Sophia Burrell

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Lady Sophia Burrell (1753–1802) was an English poet and dramatist.

Biography[edit]

She was born Sophia Raymond, eldest daughter of Charles Raymond of Valentines, Essex, on 11 April 1753.[1] On 13 April 1773 she married William Burrell, member of parliament for Haslemere and came into possession, it is said, of 100,000 pounds, then an exorbitant amount of money. A baronetcy was granted to her father in 1774, the year after her marriage, with remainder to her husband and her male issue by him. From 1773 to 1782 Lady Burrell's pen was employed on vers de société, varied by such heavier matter as Comala, from Ossian, in 1784. In 1787 her husband's health failed, and they retired to a seat at Deepdene. Lady Burrell published two volumes of collected poems in 1793, the Thymriad from Xenophon, and Telemachus. In 1796 William Burrell died, with Lady Burrell having had two sons and two daughters by him. On 23 May 1797 she remarried at Marylebone Church to the Reverend William Clay, a son of Richard Augustus Clay of Southwell, Nottinghamshire. In 1800 Lady Burrell produced two tragedies. The first was Maximian, dedicated to William Lock; the second was Theodora, dedicated by permission to Georgiana Cavendish, Duchess of Devonshire. Lady Burrell and William Clay retired to Cowes, Isle of Wight, where she died on 20 June 1802, aged about 52.[2]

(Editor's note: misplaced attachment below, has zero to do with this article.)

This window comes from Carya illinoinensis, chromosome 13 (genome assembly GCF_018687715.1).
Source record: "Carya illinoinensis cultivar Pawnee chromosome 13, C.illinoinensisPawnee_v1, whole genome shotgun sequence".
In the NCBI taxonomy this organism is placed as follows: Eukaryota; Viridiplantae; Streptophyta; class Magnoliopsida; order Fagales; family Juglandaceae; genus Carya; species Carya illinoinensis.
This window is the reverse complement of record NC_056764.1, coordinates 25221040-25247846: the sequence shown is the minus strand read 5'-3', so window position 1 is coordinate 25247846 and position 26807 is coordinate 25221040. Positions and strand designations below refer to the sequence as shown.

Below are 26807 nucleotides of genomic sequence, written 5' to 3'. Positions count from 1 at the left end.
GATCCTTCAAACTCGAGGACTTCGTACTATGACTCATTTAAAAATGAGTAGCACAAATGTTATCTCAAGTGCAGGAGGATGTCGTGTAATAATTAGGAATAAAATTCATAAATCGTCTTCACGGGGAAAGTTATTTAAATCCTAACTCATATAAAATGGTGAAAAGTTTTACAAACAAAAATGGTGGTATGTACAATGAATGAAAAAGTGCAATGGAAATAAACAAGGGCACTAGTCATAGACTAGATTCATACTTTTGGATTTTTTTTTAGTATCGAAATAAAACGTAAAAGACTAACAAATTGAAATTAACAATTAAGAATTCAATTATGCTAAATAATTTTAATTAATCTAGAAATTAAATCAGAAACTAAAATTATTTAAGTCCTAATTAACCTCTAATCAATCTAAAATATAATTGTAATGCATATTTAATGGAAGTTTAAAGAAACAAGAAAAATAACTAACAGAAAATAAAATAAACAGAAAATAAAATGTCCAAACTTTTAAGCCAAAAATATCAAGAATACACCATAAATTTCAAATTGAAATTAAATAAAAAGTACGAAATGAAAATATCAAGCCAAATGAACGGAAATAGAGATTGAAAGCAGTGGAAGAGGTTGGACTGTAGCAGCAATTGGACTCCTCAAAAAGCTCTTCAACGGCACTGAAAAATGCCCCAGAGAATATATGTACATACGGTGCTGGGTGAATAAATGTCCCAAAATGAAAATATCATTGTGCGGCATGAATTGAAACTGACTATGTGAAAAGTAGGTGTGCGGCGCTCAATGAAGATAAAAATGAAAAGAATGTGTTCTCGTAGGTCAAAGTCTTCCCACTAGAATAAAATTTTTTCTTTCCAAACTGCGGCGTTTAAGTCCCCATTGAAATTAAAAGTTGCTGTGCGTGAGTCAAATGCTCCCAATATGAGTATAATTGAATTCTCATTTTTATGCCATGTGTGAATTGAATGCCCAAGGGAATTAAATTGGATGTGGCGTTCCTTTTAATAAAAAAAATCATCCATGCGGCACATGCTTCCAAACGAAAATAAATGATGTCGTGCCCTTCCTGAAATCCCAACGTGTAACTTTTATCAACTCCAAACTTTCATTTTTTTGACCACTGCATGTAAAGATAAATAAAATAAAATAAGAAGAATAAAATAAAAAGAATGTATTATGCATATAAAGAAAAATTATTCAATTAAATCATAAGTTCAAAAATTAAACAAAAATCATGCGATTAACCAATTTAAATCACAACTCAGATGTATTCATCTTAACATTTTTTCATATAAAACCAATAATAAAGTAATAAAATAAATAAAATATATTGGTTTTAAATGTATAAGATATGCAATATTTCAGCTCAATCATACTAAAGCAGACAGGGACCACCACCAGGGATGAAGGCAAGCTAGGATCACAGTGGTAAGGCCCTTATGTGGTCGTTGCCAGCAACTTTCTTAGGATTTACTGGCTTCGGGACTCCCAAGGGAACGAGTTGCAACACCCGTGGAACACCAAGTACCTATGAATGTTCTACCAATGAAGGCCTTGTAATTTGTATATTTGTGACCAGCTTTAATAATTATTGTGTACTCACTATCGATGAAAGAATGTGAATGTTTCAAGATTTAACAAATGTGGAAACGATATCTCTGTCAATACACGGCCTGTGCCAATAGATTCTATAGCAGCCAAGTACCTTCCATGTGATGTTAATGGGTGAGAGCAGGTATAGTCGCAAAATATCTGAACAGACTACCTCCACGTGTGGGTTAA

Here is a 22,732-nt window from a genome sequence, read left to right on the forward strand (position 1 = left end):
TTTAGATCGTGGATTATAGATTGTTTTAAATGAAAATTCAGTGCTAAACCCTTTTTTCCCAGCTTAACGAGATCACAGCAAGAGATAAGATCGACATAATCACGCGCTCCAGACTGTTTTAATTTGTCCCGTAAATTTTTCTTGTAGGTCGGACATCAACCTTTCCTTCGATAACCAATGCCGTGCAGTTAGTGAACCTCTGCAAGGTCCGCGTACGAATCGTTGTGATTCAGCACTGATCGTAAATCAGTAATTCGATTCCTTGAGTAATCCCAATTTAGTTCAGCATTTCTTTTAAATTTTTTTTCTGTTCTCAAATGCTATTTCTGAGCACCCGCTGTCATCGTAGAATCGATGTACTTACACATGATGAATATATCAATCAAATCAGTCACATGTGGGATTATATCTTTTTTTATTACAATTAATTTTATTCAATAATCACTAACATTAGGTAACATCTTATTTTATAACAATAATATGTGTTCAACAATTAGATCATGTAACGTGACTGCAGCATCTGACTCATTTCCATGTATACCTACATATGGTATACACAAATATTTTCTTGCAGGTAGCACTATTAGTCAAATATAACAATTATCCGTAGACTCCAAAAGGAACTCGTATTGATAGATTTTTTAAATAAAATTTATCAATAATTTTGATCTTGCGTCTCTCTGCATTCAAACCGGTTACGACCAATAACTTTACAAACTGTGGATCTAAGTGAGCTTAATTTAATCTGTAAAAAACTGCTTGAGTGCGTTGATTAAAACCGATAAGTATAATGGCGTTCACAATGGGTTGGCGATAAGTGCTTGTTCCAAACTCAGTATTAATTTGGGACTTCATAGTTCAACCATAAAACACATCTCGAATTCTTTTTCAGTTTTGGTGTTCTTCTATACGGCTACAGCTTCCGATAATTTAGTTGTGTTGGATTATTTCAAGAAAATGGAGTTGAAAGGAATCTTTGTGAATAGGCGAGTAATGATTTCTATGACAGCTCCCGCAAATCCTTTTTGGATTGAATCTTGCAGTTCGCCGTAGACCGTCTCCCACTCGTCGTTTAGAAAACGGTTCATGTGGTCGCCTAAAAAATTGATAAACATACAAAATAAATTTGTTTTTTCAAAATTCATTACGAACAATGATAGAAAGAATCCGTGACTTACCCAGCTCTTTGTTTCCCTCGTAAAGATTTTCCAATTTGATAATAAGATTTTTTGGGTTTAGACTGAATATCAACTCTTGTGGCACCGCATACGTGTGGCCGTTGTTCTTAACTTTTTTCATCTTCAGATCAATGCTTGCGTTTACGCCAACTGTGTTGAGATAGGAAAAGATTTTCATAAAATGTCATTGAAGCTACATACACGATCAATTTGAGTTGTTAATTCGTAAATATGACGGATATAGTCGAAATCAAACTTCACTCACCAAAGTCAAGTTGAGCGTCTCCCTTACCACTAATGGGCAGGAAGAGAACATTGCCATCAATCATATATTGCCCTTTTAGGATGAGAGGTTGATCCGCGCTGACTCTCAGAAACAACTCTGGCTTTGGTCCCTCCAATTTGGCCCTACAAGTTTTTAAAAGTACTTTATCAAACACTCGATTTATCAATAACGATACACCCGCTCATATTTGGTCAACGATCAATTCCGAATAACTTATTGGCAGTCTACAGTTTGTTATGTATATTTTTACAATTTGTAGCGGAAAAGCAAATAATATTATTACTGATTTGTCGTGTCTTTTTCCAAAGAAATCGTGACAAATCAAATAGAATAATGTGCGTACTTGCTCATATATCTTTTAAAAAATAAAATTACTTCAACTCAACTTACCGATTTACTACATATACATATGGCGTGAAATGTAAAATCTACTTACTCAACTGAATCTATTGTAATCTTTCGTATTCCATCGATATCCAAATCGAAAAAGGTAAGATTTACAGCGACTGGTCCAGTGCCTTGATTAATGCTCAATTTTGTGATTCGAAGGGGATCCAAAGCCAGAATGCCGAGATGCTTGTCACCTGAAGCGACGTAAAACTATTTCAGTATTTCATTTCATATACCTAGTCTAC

In 1814 Lady Burrell's tragedy Theodora was reprinted in The New British Theatre (vol. i.), a collection of rejected dramas.

References[edit]

  1. ^ Rev. ODNB
  2. ^ DNB, Burrell, Sophia, Jennett Humphreys, volume 07